US 7780830 B2
A method of delivering fluid can include using electro-wetting effects to pick-up, transport, and/or deliver discrete volumes of fluid. Voltage can be applied across a fluid contact area having a conductive substrate and a dielectric material with an outer surface. The outer surface can have a native interfacial surface tension state and a voltage induced second state having a reduction in interfacial surface tension. A fluid can be contacted such that a volume of fluid adheres to the outer surface of the fluid contact area when the voltage is applied. Subsequently, the voltage can be adjusted such that at least a portion of the volume of fluid is delivered to a receiving location.
1. A method of delivering a fluid, comprising the steps of:
a) applying a voltage across a fluid contact area of a fluid delivery pin, said fluid contact area comprising a dielectric material and having an outer surface, said outer surface having a native interfacial surface tension state and a voltage induced state having a reduction in interfacial surface tension;
b) contacting at least a portion of the fluid contact area with the fluid such that a volume of fluid wets the outer surface of the fluid contact area when the voltage is applied; and
c) returning at least a portion of the outer surface to the native interfacial surface tension state by adjusting the voltage, thereby delivering at least a portion of the volume of fluid to a receiving location.
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applying the voltage to a predetermined number of the plurality of discrete individually addressable areas that is less than a total number of the plurality of discrete individually addressable areas such that a predetermined volume of the fluid wets the outer surface when the fluid contact area is contacted with the fluid.
12. The method of
(a) selecting a volume of fluid to be picked up; and
(b) selecting an amount of the voltage to be applied according to the volume of fluid selected.
13. An electro-wetting fluid delivery device, comprising:
a) a fluid delivery pin including a plurality of discrete individually addressable electrically conductive substrates stacked vertically along the fluid delivery pin, and a fluid contact area on the substrates, said fluid contact area including a dielectric layer adjacent the conductive substrates;
b) a non-conductive spacer between each of the plurality of discrete individually addressable electrically conductive substrates;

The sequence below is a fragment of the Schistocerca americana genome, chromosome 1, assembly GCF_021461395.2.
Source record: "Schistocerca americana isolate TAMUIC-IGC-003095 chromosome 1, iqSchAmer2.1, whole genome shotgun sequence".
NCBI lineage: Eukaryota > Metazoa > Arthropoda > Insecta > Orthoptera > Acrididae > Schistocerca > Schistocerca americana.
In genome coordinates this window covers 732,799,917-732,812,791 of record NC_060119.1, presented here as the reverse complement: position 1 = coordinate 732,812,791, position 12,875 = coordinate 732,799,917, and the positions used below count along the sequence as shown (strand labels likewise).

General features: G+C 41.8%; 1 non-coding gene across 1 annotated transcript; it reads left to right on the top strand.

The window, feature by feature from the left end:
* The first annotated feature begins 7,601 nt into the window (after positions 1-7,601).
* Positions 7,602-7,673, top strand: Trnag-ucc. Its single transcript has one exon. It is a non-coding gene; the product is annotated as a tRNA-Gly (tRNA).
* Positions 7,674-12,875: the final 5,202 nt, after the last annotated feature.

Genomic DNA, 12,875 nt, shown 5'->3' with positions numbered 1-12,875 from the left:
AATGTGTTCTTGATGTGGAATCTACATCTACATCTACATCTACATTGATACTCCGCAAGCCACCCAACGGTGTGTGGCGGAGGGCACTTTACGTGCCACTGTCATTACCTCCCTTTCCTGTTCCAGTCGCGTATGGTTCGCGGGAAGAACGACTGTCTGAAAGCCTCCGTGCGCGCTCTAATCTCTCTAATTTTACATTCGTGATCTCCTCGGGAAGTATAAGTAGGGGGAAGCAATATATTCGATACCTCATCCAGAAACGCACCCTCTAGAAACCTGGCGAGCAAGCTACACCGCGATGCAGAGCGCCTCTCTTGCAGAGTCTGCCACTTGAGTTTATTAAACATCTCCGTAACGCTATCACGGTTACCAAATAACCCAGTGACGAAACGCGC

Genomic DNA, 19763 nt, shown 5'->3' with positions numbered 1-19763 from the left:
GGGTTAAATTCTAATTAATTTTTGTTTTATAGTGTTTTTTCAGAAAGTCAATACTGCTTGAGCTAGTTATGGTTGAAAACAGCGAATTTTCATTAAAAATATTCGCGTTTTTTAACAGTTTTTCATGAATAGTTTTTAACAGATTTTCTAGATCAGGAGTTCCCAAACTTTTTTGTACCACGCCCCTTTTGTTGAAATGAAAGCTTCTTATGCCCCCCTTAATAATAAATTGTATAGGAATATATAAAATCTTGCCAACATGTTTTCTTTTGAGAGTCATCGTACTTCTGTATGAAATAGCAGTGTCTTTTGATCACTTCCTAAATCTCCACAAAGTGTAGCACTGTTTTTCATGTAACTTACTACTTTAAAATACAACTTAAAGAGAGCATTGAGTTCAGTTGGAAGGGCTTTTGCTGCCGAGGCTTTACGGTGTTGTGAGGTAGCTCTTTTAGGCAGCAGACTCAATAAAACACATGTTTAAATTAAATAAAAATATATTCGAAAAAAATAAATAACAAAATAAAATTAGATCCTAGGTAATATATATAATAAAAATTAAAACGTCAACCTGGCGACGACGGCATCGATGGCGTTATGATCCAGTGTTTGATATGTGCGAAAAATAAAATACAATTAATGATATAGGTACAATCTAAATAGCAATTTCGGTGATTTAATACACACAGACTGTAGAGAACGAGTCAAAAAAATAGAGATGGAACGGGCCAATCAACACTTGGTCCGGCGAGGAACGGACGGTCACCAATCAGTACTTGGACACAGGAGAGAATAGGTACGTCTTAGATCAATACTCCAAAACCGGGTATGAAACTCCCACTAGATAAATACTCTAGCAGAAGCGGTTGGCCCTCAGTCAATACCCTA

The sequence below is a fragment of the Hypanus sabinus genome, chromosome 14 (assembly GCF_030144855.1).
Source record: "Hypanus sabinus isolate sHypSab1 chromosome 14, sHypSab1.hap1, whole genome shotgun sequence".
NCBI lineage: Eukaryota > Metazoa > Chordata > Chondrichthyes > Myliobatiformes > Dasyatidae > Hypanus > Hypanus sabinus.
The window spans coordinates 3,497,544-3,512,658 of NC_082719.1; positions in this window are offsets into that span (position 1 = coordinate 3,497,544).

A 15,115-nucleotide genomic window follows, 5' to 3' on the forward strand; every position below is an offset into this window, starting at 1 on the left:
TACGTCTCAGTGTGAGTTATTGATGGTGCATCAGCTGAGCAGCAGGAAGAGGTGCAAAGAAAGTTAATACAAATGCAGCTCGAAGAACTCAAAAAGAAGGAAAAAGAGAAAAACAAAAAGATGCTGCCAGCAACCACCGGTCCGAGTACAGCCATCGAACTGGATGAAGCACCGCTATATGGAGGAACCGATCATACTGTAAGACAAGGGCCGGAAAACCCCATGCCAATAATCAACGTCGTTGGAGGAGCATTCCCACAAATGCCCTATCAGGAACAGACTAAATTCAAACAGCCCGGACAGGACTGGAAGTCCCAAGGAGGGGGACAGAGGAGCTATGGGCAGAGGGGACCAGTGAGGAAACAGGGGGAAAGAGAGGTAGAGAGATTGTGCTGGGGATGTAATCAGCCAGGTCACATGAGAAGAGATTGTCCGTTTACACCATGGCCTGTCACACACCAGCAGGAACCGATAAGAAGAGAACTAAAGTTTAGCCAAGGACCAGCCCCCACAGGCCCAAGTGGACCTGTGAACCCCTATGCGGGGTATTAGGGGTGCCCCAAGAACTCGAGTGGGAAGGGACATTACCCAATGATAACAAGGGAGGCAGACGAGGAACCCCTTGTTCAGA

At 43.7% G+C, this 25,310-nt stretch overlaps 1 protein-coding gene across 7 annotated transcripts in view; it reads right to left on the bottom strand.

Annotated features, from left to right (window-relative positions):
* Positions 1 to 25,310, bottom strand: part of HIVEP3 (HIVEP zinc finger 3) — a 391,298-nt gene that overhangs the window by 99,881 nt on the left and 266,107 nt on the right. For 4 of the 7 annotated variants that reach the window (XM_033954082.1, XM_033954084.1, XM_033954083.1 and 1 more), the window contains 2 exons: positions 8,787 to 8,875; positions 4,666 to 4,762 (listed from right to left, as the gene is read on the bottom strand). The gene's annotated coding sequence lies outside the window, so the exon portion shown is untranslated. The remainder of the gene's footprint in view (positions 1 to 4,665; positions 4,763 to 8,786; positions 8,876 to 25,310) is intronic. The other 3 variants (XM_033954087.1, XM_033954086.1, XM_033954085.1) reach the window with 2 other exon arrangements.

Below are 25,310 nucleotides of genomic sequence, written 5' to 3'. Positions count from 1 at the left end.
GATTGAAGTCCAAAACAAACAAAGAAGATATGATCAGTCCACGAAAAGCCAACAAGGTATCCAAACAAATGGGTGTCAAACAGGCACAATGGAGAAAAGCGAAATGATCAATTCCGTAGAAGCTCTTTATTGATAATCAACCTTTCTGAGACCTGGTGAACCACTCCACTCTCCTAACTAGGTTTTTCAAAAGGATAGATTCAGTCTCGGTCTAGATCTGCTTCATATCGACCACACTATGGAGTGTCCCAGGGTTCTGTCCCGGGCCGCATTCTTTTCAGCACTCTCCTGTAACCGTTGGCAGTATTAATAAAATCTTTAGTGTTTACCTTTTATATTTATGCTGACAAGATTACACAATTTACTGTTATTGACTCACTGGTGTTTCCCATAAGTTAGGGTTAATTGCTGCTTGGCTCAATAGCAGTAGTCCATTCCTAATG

c) an electric field source operatively connected to each of the electrically conductive substrates, the electric field source configured to individually apply a voltage to the respective electrically conductive substrates to produce for producing an electric field across at least a portion of the fluid contact area, wherein each of the plurality of discrete individually addressable electrically conductive substrates is configured to exhibit electro-wetting when the voltage is individually applied thereto; and
d) a feedback system operatively connected to the electric field source and configured for variable adjustment of the electric field based on measurement of a resistance or capacitance of the fluid contact area and fluid thereon.
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This application claims the benefit of U.S. Provisional Application No. 60/620,215, filed on Oct. 18, 2004, and titled ELECTRO-WETTING ON DIELECTRIC FOR PIN-STYLE FLUID DELIVERY.
The present invention relates generally to fluid delivery devices. More particularly, the present invention relates to fluid delivery devices useful for manipulating very small volumes of fluid and methods for the production of such devices.
Currently, a variety of fluid delivery devices are available for acquiring and delivering small volumes, i.e. less than 1 mL. These methods include micro-syringes, MEMS devices, pin-style devices, and other known devices. Pin-style devices are commonly used in arrays to perform repeated fluid manipulation steps. Some of the more well-known applications for these pin-style devices include DNA assays, protein sequencing, replicating genome and microbial libraries, and the like. Typical pin-style devices include a metal pin or needle which is specifically designed for delivering a given volume of fluid. Further, these devices are also designed for manipulation of either hydrophobic or hydrophilic fluids. As such, these devices are typically fixed designs such that separate pins are required to change delivery volumes or fluid type. These devices are also often limited in design shape based on available machining techniques; thus, there are limits as to how small the volumes of fluid can be. Further, repeatability of pin shape can vary slightly from one pin to the next. As a result, as fluid volumes decrease, repeatability using an array of such pins can in some cases become a significant problem. Additionally, pin-style devices tend to suffer from a drift in delivery volumes which is related to a change in the surface energy of the pins as a result of interaction with the fluid. Various approaches such as cleaning the pins and statistical methods can help to reduce these difficulties. However, these approaches often entail additional time and expense.